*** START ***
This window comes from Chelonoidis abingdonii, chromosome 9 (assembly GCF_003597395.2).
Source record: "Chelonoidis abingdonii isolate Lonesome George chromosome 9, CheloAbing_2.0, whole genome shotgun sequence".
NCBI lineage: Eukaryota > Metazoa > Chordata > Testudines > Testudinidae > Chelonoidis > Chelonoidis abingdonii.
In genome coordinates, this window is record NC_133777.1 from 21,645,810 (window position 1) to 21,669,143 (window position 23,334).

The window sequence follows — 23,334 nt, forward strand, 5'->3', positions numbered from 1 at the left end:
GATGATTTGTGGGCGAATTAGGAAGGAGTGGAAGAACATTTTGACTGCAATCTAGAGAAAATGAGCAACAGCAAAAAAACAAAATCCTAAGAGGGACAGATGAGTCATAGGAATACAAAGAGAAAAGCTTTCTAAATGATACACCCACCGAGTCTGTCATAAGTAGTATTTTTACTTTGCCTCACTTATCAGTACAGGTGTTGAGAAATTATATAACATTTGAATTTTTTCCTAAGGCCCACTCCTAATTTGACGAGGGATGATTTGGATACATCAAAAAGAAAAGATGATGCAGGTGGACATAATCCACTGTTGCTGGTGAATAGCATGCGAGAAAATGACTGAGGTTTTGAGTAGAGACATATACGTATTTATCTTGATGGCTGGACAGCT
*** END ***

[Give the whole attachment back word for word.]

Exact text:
This window comes from Chelonoidis abingdonii, chromosome 9 (assembly GCF_003597395.2).
Source record: "Chelonoidis abingdonii isolate Lonesome George chromosome 9, CheloAbing_2.0, whole genome shotgun sequence".
NCBI lineage: Eukaryota > Metazoa > Chordata > Testudines > Testudinidae > Chelonoidis > Chelonoidis abingdonii.
In genome coordinates, this window is record NC_133777.1 from 21,645,810 (window position 1) to 21,669,143 (window position 23,334).

The window sequence follows — 23,334 nt, forward strand, 5'->3', positions numbered from 1 at the left end:
GATGATTTGTGGGCGAATTAGGAAGGAGTGGAAGAACATTTTGACTGCAATCTAGAGAAAATGAGCAACAGCAAAAAAACAAAATCCTAAGAGGGACAGATGAGTCATAGGAATACAAAGAGAAAAGCTTTCTAAATGATACACCCACCGAGTCTGTCATAAGTAGTATTTTTACTTTGCCTCACTTATCAGTACAGGTGTTGAGAAATTATATAACATTTGAATTTTTTCCTAAGGCCCACTCCTAATTTGACGAGGGATGATTTGGATACATCAAAAAGAAAAGATGATGCAGGTGGACATAATCCACTGTTGCTGGTGAATAGCATGCGAGAAAATGACTGAGGTTTTGAGTAGAGACATATACGTATTTATCTTGATGGCTGGACAGCT